Going into BATTLE: umbrella and basket clinical trials to accelerate the study of biomarker-based therapies

Going into BATTLE: umbrella and basket clinical trials to accelerate the study of biomarker-based therapies

Sawsan Rashdan, David E. Gerber

Division of Hematology-Oncology, Harold C. Simmons Comprehensive Cancer Center, The University of Texas Southwestern Medical Center, Dallas, TX, USA

Correspondence to: David E. Gerber, MD. Division of Hematology-Oncology, Harold C. Simmons Cancer Center, The University of Texas Southwestern Medical Center, 5323 Harry Hines Blvd., Mail Code 8852, Dallas, Texas 75390-8852, USA. Email: david.gerber@utsouthwestern.edu.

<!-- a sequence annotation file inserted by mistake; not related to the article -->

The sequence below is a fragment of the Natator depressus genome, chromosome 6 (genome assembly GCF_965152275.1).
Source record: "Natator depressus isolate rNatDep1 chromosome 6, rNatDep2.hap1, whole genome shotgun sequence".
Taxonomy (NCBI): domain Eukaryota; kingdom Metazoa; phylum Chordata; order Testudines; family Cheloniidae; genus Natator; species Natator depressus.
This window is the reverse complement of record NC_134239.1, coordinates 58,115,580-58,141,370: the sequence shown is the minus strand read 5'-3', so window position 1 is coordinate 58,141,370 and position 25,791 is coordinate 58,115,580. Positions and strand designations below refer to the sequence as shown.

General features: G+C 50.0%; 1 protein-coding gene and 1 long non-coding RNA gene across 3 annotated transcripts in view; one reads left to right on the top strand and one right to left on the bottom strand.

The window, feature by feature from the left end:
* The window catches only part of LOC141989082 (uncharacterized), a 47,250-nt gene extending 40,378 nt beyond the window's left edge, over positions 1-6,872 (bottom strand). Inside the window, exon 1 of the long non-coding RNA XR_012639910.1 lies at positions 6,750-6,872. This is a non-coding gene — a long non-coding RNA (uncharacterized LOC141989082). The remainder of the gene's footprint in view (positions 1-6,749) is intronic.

Provenance: This is a Guest Commentary commissioned by Section Editor Jianrong Zhang, MD (Department of Thoracic Surgery, First Affiliated Hospital of Guangzhou Medical University, Guangzhou Institute of Respiratory Disease, Guangzhou, China).

Comment on: Papadimitrakopoulou V, Lee JJ, Wistuba II, et al. The BATTLE-2 study: a biomarker-integrated targeted therapy study in previously treated patients with advanced non-small-cell lung cancer. J Clin Oncol 2016. [Epub ahead of print].

Submitted Oct 11, 2016. Accepted for publication Oct 16, 2016.

doi: 10.21037/atm.2016.12.57